I’ve always considered senior editor Samuel Hughes to be among the most scrupulous of journalists, but he was clearly biased in his reporting of this issue’s cover story, “A Hymn to the Parks,” on Dayton Duncan C’71 and his latest collaboration with the documentary filmmaker Ken Burns—a six-part PBS series and companion book on the history of America’s National Parks.
Sam admitted as much in an email he sent after handing in the story, just before lighting out with his family to a location lacking electricity, a reliable cellphone signal, or WiFi capability (or so he claims).
“I was kind of predisposed to like Dayton Duncan’s project from the get-go,” he confessed. “I haven’t been to anywhere near as many national parks as he has, but I’ve had some pretty great experiences in a number of parks myself—probably a dozen altogether, from Acadia to Yosemite and Glacier to Mesa Verde, Arches, and Dinosaur National Monument, even Haleakala and Okefenokee National Wildlife Refuge—and I hope to get to some more over the next few years.”
If that wasn’t enough to cloud his objectivity, he added that his now 18-year-old son, Tristan, “spent three amazing, mind-expanding summers working for the Student Conservation Association in Yosemite, Glacier, and the White Mountains, and this summer, after watching the preview DVD of The National Parks that Dayton’s people sent me, he added the Badlands and Yellowstone to his list, as well as return trips to Glacier and Yosemite.
“I knew very little about the history of the parks before I started researching this piece, and it goes without saying that I learned a lot about that. I hope to be in Acadia in a couple of days, and I’ll be thinking of George Dorr and Charles Eliot and John D. Rockefeller Jr., not to mention Teddy Roosevelt and John Muir, as we scramble up Cadillac Mountain.”
Then, the final nail in the coffin: “Oh— and for what it’s worth, that Dayton Duncan is a seriously good guy.”
With those caveats in mind, turn to page 34.
(Actually, even for someone—me, for instance—who leans more toward what Duncan describes, not unkindly, as “the windshield experience” of nature as opposed to actual hiking, camping, mountain-climbing, etc., the story of the parks is pretty fascinating, and a natural for the team that has memorably tackled such iconic American subjects as jazz, baseball, the Lewis & Clark Expedition, and the Civil War.)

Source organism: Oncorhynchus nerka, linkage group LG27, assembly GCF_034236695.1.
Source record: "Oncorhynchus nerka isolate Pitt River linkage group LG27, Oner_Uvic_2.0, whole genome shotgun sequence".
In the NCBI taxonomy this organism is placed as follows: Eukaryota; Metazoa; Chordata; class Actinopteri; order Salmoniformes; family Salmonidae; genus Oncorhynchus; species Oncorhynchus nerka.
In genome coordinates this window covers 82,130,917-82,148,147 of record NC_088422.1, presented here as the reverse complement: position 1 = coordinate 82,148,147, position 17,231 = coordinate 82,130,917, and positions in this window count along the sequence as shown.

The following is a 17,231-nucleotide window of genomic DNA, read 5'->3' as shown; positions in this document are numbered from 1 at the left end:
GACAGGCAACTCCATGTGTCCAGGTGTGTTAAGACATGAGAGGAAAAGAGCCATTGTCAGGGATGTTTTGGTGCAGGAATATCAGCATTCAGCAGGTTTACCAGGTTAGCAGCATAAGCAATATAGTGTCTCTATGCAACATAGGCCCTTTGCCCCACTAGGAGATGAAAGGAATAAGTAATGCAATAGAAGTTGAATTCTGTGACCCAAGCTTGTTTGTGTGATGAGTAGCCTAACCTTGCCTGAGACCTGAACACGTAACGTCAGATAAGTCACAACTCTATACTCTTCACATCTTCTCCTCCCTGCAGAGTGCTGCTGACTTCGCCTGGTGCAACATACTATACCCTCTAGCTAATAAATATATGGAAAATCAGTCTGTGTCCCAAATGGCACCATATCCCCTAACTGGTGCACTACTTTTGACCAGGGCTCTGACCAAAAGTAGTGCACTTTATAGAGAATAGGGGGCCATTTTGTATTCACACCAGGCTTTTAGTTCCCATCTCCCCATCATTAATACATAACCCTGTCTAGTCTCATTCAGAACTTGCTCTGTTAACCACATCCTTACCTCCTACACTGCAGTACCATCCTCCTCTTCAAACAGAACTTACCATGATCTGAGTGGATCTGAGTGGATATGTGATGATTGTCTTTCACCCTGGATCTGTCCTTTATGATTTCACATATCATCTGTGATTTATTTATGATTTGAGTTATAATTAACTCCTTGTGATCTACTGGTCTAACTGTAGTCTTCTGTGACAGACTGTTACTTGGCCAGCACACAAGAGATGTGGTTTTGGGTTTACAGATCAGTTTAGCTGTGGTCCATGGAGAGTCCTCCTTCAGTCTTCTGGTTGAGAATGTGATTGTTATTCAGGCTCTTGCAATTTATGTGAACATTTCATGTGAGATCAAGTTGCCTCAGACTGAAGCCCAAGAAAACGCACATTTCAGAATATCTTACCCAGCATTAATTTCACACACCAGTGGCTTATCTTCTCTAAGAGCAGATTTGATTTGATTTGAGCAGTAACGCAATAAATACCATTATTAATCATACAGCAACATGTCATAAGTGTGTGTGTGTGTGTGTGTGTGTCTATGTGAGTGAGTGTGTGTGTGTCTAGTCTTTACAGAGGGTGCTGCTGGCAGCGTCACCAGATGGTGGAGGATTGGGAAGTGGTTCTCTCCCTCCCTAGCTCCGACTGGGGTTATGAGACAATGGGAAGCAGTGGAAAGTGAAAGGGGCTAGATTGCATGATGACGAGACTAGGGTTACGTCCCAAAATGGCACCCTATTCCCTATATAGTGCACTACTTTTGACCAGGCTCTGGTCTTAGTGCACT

Those who prefer to do their adventuring in a more urban setting—Philadelphia, say—will find plenty to explore during Arts & the City Year, an ambitious effort to highlight arts-and-culture here on campus and throughout the city involving Penn, the mayor’s office, and a number of local arts organizations. “In the Spotlight,” by freelancer Molly Petrilla C’06, details some of the offerings included in the program of events, and also highlights associated changes to this year’s Homecoming that could make gallery-hopping as much a signature feature of the weekend as the traditional gridiron exploits. Arts & the City Year is also the focus of this issue’s “From College Hall” column, in which President Gutmann emphasizes the critical importance of the arts to institutions and individuals, even—make that especially—in challenging economic times.
Finally, for those who have kids, especially girls (or who just like kids’ TV), “Disney’s Channeler,” by freelancer Robert Strauss, profiles Richard Ross C’83, the executive behind such powerhouse children’s entertainment phenomena as High School Musical, Hannah Montana, and the Jonas Brothers. (For my full disclosure on this subject, see the box on page 55.)
—John Prendergast C’80